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  The Reconnaissance Mission at Los Baños  
  by Sgt. Martin Squires, 11th Airborne Div. Recon Platoon  
  My View of the Los Baños Raid.  We had been contacted by escapees from Los Baños on two occasions.  These men were Ben Edwards, Pete Miles and Freddie Zervoulakos.  They had made their way to the 11th Airborne Division Headquarters and gave us details about conditions in the prison camp, camp layout and location of the guard stations and guard routine.  
  After a hurried meeting for planning the raid, we were on our way.  Our mission was:  
  To cross Laguna de Bay in bancas on the night of February 21st .  
  To hide in a village school house through the day of the 22nd .    
  Then during the night of the 22nd to proceed to the Los Baños internment Camp.  
  Get into pre-assigned areas ready to attack the guards at 0700 hours of the 23rd.  
  The attack was to begin when the first B-511th trooper “hit the silk.”  Their mission was to support us to clear out the Japanese guards at the pillboxes, guard posts and help move the internees out of the camp.  
  We moved by truck to the small village of Wulilyos on the edge of Laguna de Bay, where we divided into groups to cross the lake in three bancas, two small ones and one large one.  
  Lt. Skau sailed first with his group around 8:00pm and arrived across the lake near Nanhaya in about 8 hours.  I left around an hour later with my group and arrived at Nanhaya about 10 hours later.  The third and largest banca had trouble getting started.  It left after 10:00pm and did not arrive at Nanhaya until about 20 hours later.  The increased time it took to cross was due to the wind dying down.    
  The Japanese patrolled the lake with a motor launch.  We heard the motor noise, but they did not discover use.  To avoid alerting the Japanese, during the daylight hours, we would lie low so as not be seen and tried to appear as fishing boat.  Had they detected us the results of the raid could have been tragic, not only for ourselves, but for the internees and the B-511th troopers who were to drop near the camp.  It was a very tense situation to be calm in plain sight in the middle of the lake.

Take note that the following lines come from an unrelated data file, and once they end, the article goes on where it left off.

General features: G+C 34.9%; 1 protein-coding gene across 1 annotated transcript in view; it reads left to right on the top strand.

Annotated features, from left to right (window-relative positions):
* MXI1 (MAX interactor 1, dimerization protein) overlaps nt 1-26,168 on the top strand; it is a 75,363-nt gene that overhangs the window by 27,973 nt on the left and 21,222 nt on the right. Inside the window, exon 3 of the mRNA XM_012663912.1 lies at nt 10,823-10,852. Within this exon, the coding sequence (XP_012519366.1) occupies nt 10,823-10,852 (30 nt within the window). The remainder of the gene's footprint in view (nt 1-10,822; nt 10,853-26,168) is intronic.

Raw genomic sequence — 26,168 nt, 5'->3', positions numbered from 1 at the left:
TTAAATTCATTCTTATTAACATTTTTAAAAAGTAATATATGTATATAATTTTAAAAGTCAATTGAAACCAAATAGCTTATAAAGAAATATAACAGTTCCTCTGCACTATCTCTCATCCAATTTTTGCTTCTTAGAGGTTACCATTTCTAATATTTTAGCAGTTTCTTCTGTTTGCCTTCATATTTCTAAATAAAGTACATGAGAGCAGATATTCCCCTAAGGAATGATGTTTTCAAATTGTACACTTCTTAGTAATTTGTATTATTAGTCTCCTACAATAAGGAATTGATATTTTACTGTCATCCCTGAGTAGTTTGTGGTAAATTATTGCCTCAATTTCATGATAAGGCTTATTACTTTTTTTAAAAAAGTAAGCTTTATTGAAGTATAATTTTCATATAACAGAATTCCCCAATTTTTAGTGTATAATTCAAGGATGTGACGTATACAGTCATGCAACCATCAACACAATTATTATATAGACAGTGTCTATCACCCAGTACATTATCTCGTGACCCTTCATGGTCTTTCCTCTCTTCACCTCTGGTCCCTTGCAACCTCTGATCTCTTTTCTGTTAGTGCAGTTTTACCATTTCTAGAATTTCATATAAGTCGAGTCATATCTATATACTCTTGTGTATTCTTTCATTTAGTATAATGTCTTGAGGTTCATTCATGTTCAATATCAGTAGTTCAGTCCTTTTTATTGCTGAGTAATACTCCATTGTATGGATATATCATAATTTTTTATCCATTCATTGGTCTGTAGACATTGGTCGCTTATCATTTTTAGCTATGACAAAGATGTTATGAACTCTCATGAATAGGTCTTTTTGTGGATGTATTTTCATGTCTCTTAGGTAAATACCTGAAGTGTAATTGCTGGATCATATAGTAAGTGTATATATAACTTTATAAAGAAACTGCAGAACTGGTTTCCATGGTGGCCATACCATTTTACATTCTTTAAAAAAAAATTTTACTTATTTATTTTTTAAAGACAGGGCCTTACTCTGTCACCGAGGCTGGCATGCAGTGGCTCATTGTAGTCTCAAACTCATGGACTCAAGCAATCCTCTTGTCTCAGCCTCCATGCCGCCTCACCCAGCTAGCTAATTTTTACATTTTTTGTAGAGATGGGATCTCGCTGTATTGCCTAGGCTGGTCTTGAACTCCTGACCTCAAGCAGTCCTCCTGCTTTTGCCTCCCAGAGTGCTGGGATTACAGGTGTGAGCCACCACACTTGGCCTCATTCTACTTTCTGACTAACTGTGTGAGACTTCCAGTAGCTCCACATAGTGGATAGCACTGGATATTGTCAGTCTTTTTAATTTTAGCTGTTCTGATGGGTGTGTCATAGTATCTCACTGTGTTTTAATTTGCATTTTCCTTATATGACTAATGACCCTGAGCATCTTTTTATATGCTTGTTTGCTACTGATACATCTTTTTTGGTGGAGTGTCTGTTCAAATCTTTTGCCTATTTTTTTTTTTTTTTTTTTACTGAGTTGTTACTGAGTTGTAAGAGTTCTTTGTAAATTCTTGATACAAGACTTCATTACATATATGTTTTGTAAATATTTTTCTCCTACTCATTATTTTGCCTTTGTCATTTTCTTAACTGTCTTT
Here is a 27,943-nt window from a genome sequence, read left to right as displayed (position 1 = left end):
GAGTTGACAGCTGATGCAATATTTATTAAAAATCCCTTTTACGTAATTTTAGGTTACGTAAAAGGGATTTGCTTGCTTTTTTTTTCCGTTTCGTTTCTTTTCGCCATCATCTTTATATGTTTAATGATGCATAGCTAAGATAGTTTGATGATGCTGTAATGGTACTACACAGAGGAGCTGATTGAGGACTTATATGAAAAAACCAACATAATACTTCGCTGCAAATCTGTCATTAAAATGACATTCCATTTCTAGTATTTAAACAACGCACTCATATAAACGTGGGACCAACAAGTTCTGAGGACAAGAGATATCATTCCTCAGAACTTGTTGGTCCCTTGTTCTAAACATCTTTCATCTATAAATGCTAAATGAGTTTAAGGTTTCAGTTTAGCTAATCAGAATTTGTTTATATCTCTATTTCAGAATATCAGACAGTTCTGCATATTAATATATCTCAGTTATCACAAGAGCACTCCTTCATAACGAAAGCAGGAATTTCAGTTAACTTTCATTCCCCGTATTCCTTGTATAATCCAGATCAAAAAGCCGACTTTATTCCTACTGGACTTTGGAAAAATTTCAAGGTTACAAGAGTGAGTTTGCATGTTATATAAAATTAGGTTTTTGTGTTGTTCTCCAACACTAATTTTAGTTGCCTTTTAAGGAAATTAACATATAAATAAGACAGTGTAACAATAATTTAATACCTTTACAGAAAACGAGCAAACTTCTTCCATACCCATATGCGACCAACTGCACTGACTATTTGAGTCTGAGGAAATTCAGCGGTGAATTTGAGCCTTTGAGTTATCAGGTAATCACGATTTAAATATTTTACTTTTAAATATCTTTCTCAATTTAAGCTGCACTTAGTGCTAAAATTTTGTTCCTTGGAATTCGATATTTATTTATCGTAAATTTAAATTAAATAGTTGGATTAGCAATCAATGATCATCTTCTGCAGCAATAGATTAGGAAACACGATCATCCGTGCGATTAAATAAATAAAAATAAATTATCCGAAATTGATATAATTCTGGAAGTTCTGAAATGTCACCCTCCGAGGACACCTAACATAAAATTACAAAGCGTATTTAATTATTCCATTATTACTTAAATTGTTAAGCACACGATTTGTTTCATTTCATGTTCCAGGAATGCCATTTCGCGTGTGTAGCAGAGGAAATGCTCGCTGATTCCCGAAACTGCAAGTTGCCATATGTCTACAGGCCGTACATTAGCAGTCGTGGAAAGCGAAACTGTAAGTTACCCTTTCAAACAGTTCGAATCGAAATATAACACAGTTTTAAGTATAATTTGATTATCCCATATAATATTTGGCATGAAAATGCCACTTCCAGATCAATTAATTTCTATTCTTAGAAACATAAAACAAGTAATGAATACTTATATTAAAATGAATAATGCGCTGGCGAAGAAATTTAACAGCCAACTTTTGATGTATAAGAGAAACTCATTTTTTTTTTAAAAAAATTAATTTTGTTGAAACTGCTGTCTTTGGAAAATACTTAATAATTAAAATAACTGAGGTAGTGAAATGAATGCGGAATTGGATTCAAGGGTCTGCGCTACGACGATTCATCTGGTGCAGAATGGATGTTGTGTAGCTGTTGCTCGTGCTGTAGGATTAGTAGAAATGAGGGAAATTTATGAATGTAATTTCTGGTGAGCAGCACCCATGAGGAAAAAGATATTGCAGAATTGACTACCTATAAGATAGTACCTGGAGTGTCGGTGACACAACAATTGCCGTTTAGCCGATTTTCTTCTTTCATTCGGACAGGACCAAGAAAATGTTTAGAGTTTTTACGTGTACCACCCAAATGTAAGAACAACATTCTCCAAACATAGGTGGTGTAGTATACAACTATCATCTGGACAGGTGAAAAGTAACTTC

Once having crossed the lake, it was even more tense staying out of sight waiting for the big banca to arrive.  Being they did not arrive for so long, we had given them up as lost.  Although we then had about one half of the Recon Platoon present, Lt. Skau had no choice but to reassign men to cover the camp attack.  The mission had to go on, even though our strength was down from about 24 men to 12 men.  My assault group consisted of Gene Lynch, Wayne Milton, Ben Edwards (one of the escaped internees) and myself.  Additionally, I had about 15 Philippine guerrillas.  
  At dusk, as we were about to take off for San Antonio Beach, the last lap before our attack, the large banca arrived with the rest of the Recon Platoon.  Although we were rearranged in assignments, we took off in full strength.  Leaving the beach our approach to the camp was very cautious and extremely quiet.  We stopped a couple times to sit in silence while a Japanese patrol passed.  Why they made so much noise, I’ll never know, but it certainly worked in our favor.  Our orders were not to return fire if fired upon.  We could not alert them to the fact that troops were in the area.    
  My assault group had the farthest to go, since our assigned section was the Northwest quarter of the Camp, and we had to go all the way around Camp to get there.  The scheduled time for the attack was at 0700 hours.  In the darkness, just as we were approaching the Camp, my patrol became separated.  I discovered there was no column behind me, no Recon’ers or guerillas.  I sent Edwards and our guide on ahead, then ran back about a quarter or half mile to find Lynch and Milton.  I found them sitting and waiting at a slight fork in the trail.  They had reached the fork, had not guide, had lost contact with the guerillas, so they sat down and waited.  They said, “they knew I would come back.”  They also said, “they heard me coming and knew that on one could make that much noise but me, otherwise they may have shot me.”  Needless to say we left all caution to the winds and raced toward the Camp as the firing began.  
  After the firing ceased, we entered the Camp and began to organize the internees for the evacuation.  The sight of these people and their physical condition was appalling.  It was also heart-ending.  It was not without some humor, as a little 3 year old girl said, “Mommy, is he Japanese?”  This is one Recon trooper’s version on part of the Los Baños raid.  Terry Santos and I were the last two Recon’ers to leave the Camp and we were on one of the last Amtrac's to leave shore.  The Japanese were laying down fire on us as we left.  
  About the author: Martin married a pretty Los Baños internee by the name of Margaret Whitaker.  Martin’s mother was the go-between when she read in a local paper of a woman living in Bellingham, WA with two daughters that had been imprisoned at Los Baños.  After his graduation from the Univ. of Washington and 1 ½ years of courtship with Margaret, they were married in 1947.  Martin retired as an aerospace engineer, after 27 years with Boeing, he passed away on Feb. 1, 2000.  
  Editing provided by Leo Kocher  
  Courtesy of Airborne Quarterly and “Winds Aloft” of the 511th PIR Association.